An organization called Siepomaga had already raised a significant amount of money for Olek's treatment, but there was a long way to go. The total fundraising goal was around $126,000.

So the Olympian ponied up the most valuable thing he owned — his most recent silver medal.

In a Facebook post, he told his followers he was putting his prized medal up for auction to cover the rest of the costs:

Zdobycie medalu olimpijskiego to dla sportowca spełnienie życiowych marzeń. Oczywiście najcenniejszy jest ten złoty....

Posted by Piotr Małachowski on Friday, August 19, 2016

"In Rio I fought for gold," he wrote. "Today I call on all people — let us fight together for something that is even more valuable. For the health of this fantastic boy."

The auction lasted only a few days before a wealthy brother and sister made Malachowski a private offer he couldn't refuse.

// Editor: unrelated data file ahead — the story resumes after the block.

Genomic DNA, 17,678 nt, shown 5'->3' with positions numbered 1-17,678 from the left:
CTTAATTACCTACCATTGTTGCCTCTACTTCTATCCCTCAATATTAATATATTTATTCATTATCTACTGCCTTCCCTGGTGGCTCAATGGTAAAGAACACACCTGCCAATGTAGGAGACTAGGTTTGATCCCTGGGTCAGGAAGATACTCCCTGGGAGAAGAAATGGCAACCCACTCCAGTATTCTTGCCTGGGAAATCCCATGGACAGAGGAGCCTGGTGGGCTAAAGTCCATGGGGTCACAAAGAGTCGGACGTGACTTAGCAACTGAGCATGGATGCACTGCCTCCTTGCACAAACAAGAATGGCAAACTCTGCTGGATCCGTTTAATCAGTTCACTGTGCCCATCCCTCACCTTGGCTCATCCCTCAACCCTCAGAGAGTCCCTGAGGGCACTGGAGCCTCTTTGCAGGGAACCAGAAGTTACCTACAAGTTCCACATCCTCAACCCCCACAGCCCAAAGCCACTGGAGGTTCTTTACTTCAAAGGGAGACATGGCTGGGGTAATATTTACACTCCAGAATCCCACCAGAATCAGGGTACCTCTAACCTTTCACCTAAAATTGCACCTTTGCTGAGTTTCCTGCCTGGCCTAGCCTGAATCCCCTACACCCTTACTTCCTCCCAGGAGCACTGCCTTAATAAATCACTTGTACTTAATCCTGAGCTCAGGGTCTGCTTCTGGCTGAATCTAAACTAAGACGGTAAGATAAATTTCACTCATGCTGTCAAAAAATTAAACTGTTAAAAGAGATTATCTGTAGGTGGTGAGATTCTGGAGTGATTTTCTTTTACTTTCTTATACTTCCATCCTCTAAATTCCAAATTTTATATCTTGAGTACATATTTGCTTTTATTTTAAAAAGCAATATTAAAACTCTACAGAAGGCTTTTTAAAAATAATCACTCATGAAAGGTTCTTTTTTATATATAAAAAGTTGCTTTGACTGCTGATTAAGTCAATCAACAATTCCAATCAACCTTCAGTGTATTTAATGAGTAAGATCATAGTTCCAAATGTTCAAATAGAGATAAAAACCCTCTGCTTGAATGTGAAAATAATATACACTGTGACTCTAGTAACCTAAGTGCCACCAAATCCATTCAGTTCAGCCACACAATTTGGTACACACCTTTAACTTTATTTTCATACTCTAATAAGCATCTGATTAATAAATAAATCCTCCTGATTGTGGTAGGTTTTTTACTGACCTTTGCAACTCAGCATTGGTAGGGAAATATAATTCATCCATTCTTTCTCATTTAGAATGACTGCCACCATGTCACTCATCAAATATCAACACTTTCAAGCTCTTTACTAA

ESPN reported that the top bid for Piotr's medal was roughly $19,000 before the final offer came in. Though he didn't share the exact amount, Malachowski made it clear in another Facebook post that the final sale price was enough to cover the rest of Olek's treatment.

"Thank you everyone who took part in the auction," he wrote. "We were able to show that together we can make miracles. My silver medal today is worth much more than a week ago."

Malachowski's massively selfless act is only the beginning of this story. 3-year-old Olek still has a long fight ahead of him.

Hopefully, with the world's top doctors working tirelessly to treat his disease, he can come out on top. We're rooting for you, buddy.

And as for Malachowski himself, he may be down one medal. But after this priceless gift, he's certainly earned the right to be called the people's champion forever.